Have your luscious locks lost their luster lately? While hair loss can be a normal part of getting older, rapid hair loss could be a sign that something’s up. If you’ve also been losing weight, it’s important to understand whether your weight loss and hair loss could be related.
Can weight loss cause hair loss?
Not all weight loss leads to hair loss. But there is a link between hair loss and certain weight loss methods, such as:
- rapid weight loss
- restrictive and crash diets
- low protein diets
- weight loss surgery
Sudden or rapid weight loss is associated with a condition called telogen effluvium (TE). It’s the most common cause of widespread hair loss.
Why does it happen? Stress or trauma may temporarily mess with your hair’s growth cycle and cause too much hair to shed at once.
Nutrient deficiencies also seem to be connected to this condition, but that doesn’t mean it’s always a good idea to hit the supplement aisle. In some cases, getting too much of certain vitamins can actually make hair loss worse or put you at risk of toxicity.
A healthcare professional can help you decide whether supplements are right for you.
Keep in mind that TE usually lasts only about 6 months and tends to clear up on its own.
If you’re following a very restrictive diet to lose weight, you may be cutting out entire food groups. This can lead to deficiencies in nutrients like zinc, protein, iron, and fatty acids. And those deficiencies can be bad news for your hair health.
A 2015 study of 180 women with hair loss found that iron deficiency and psychological stress were common causes of hair loss.
Research suggests that very low calorie crash diets are another culprit for these nutrient deficiencies. Dieting can also cause psychological stress, which is a major hair loss trigger.
It’s important to talk with a healthcare professional before starting a new diet. In general, aim for a balanced diet that includes a variety of fresh fruits, vegetables, grains, and proteins.
Amino acids help your body produce the main structural protein of hair, called keratin. Deficiencies in specific amino acids (like leucine, histidine, valine, and cysteine) are common in folks with hair loss.
A 2017 study in 100 people with hair loss found that a large portion of the participants had leucine and histidine deficiencies. Cysteine and valine deficiencies were also common.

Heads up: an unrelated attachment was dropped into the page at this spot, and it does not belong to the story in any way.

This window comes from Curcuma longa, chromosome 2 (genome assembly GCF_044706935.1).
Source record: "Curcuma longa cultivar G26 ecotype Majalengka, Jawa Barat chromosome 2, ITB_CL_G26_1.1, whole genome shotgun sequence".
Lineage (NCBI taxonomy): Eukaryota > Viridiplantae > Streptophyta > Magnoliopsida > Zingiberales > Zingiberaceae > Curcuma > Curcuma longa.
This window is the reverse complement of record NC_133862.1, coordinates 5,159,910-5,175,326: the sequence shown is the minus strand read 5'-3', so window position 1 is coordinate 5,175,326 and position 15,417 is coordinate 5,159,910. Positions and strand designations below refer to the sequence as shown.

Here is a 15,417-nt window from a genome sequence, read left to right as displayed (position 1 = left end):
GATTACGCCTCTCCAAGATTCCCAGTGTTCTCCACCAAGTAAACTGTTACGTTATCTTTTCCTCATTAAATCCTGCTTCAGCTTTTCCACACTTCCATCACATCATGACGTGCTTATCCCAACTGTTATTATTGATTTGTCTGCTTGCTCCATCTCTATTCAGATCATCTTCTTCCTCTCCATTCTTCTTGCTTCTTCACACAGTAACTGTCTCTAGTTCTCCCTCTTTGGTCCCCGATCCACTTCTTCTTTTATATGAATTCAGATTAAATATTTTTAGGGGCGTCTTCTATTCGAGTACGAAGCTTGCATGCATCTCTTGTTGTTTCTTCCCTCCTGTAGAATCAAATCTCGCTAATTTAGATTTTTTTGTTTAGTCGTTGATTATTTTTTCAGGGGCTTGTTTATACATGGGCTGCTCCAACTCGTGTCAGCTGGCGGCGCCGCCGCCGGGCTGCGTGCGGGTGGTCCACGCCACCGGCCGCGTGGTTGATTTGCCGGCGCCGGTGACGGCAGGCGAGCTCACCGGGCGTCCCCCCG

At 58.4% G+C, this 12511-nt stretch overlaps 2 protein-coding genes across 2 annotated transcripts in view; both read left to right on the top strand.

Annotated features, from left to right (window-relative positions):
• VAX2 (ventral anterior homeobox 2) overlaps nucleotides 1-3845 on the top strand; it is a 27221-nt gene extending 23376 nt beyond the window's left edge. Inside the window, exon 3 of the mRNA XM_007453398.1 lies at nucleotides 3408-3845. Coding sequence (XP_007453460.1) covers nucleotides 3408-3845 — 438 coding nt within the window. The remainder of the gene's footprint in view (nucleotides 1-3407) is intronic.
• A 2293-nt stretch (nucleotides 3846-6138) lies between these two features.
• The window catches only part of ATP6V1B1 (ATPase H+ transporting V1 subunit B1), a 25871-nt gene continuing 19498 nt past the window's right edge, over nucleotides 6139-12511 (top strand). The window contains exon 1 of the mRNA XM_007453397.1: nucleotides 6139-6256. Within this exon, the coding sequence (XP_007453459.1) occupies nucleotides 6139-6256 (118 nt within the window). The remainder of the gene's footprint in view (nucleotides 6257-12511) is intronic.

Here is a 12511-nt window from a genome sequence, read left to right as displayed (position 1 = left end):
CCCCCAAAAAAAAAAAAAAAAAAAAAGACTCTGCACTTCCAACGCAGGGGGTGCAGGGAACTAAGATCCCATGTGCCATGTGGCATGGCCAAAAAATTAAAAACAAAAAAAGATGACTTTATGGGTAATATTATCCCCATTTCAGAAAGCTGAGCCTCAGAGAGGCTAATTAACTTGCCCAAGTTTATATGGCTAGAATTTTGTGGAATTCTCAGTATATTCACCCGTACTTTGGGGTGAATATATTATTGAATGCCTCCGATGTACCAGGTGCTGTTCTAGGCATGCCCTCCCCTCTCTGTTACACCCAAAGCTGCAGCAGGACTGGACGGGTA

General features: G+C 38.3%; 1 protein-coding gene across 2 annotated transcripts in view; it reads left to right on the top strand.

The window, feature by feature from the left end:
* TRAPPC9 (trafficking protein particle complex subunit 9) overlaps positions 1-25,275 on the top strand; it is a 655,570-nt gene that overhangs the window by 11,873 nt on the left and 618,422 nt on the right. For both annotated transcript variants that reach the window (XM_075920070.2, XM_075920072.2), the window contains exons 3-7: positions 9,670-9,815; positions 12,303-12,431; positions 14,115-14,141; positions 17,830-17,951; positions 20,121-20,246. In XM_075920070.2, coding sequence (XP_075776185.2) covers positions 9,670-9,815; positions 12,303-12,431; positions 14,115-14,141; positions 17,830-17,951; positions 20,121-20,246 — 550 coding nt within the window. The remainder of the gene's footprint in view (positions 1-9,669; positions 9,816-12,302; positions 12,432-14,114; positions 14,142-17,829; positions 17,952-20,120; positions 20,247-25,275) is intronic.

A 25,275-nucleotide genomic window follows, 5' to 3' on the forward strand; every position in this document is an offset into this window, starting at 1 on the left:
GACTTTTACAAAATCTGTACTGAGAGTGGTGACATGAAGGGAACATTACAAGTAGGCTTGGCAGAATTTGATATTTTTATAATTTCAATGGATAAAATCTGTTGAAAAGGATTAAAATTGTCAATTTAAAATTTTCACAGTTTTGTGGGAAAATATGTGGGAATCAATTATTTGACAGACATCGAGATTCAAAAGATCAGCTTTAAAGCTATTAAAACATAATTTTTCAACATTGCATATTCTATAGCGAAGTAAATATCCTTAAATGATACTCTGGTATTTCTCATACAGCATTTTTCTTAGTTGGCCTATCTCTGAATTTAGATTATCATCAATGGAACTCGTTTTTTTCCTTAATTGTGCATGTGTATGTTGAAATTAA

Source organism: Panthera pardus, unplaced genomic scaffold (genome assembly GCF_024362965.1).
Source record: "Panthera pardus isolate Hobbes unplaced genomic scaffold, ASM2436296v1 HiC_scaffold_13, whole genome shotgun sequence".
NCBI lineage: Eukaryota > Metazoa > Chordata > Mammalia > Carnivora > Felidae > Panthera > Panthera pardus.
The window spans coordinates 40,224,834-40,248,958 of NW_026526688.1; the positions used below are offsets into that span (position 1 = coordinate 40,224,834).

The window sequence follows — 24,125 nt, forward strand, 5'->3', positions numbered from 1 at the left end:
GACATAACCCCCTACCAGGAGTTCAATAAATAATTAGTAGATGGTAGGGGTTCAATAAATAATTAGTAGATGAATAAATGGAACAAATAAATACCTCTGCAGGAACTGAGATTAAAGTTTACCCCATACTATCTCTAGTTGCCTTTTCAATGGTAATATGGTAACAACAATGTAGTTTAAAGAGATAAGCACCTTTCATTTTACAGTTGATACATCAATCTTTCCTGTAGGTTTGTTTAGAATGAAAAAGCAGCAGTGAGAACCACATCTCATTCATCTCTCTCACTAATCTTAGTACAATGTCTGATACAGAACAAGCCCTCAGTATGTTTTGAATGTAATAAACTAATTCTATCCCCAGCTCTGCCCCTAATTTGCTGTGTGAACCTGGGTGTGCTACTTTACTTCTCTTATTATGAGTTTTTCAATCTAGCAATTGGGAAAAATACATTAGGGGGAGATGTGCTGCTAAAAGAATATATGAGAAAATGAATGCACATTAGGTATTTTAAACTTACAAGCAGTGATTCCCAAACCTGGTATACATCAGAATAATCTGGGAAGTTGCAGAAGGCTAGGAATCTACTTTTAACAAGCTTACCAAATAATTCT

To up your amino acid intake, you can add more protein to your diet. Meat is a solid source of protein, but there are vegetarian and vegan protein options too. Some popular choices are:
Weight loss surgery (such as sleeve gastrectomy) has been linked to low levels of protein, vitamins, and minerals — and those deficiencies can lead to hair loss.
A 2018 study of 50 folks who underwent a sleeve gastrectomy found that 56 percent of participants experienced hair loss. Researchers also noted that the peeps who had hair loss also had low levels of vitamin B12 and zinc before and after surgery.
It’s tough to say exactly how long hair loss will last after weight loss surgery. In a 2021 study of 112 women who had sleeve gastrectomy surgery, 72 percent of participants experienced hair loss after surgery. In 79 percent of those people, the hair loss started 3 to 4 months after surgery and resolved in about 5.5 months.
Hair loss during weight loss tends to be triggered by rapid weight loss or a diet-related nutrient deficiencies. Try to stick to a sustainable weight loss program instead of an overly restrictive diet. And aim to maintain a balanced diet that includes all the vital vitamins and nutrients your body needs.
Always talk with a healthcare pro before making any major changes to your lifestyle. They can customize a diet or supplement regimen to help get your hair growth back on track.
Hair loss itself isn’t a risk to your health, but it can be a sign of an underlying medical condition. It’s important to contact a doc ASAP if you experience:
- rapid hair loss
- sudden thinning of hair
- clumps of hair falling out
- patchy or circular bald spots
Hair loss is a common side effect of rapid weight loss or nutrient deficiencies. While the hair loss itself isn’t dangerous, the underlying cause might be more serious.
Talk with a healthcare pro if you start to notice that your hair is shedding or thinning rapidly, if you notice bald patches, or if clumps of your hair start to fall out. They can help you figure out the cause and the best treatment plan for you.